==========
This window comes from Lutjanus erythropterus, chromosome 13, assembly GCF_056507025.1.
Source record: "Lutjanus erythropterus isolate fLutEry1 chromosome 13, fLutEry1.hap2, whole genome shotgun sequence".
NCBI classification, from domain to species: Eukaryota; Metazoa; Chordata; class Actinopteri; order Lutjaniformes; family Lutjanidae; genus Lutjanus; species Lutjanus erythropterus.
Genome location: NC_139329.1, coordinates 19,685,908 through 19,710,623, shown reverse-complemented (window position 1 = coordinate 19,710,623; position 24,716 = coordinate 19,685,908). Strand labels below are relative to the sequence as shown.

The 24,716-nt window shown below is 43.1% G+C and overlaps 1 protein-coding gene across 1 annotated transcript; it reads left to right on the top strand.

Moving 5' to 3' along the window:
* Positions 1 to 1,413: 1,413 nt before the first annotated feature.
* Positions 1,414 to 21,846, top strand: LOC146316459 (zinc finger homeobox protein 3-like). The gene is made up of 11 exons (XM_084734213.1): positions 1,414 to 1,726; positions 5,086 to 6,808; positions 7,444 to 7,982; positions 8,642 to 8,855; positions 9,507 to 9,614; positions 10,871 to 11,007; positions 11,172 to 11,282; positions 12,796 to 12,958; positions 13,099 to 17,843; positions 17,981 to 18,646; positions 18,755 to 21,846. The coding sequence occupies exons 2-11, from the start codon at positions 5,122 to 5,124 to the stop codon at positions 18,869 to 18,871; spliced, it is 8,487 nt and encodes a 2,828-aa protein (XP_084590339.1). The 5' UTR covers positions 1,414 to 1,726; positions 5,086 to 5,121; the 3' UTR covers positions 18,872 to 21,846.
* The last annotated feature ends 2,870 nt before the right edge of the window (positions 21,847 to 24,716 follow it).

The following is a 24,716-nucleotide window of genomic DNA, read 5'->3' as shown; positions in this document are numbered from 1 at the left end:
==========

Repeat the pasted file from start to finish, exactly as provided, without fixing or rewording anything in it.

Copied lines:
This window comes from Lutjanus erythropterus, chromosome 13, assembly GCF_056507025.1.
Source record: "Lutjanus erythropterus isolate fLutEry1 chromosome 13, fLutEry1.hap2, whole genome shotgun sequence".
NCBI classification, from domain to species: Eukaryota; Metazoa; Chordata; class Actinopteri; order Lutjaniformes; family Lutjanidae; genus Lutjanus; species Lutjanus erythropterus.
Genome location: NC_139329.1, coordinates 19,685,908 through 19,710,623, shown reverse-complemented (window position 1 = coordinate 19,710,623; position 24,716 = coordinate 19,685,908). Strand labels below are relative to the sequence as shown.

The 24,716-nt window shown below is 43.1% G+C and overlaps 1 protein-coding gene across 1 annotated transcript; it reads left to right on the top strand.

Moving 5' to 3' along the window:
* Positions 1 to 1,413: 1,413 nt before the first annotated feature.
* Positions 1,414 to 21,846, top strand: LOC146316459 (zinc finger homeobox protein 3-like). The gene is made up of 11 exons (XM_084734213.1): positions 1,414 to 1,726; positions 5,086 to 6,808; positions 7,444 to 7,982; positions 8,642 to 8,855; positions 9,507 to 9,614; positions 10,871 to 11,007; positions 11,172 to 11,282; positions 12,796 to 12,958; positions 13,099 to 17,843; positions 17,981 to 18,646; positions 18,755 to 21,846. The coding sequence occupies exons 2-11, from the start codon at positions 5,122 to 5,124 to the stop codon at positions 18,869 to 18,871; spliced, it is 8,487 nt and encodes a 2,828-aa protein (XP_084590339.1). The 5' UTR covers positions 1,414 to 1,726; positions 5,086 to 5,121; the 3' UTR covers positions 18,872 to 21,846.
* The last annotated feature ends 2,870 nt before the right edge of the window (positions 21,847 to 24,716 follow it).

The following is a 24,716-nucleotide window of genomic DNA, read 5'->3' as shown; positions in this document are numbered from 1 at the left end: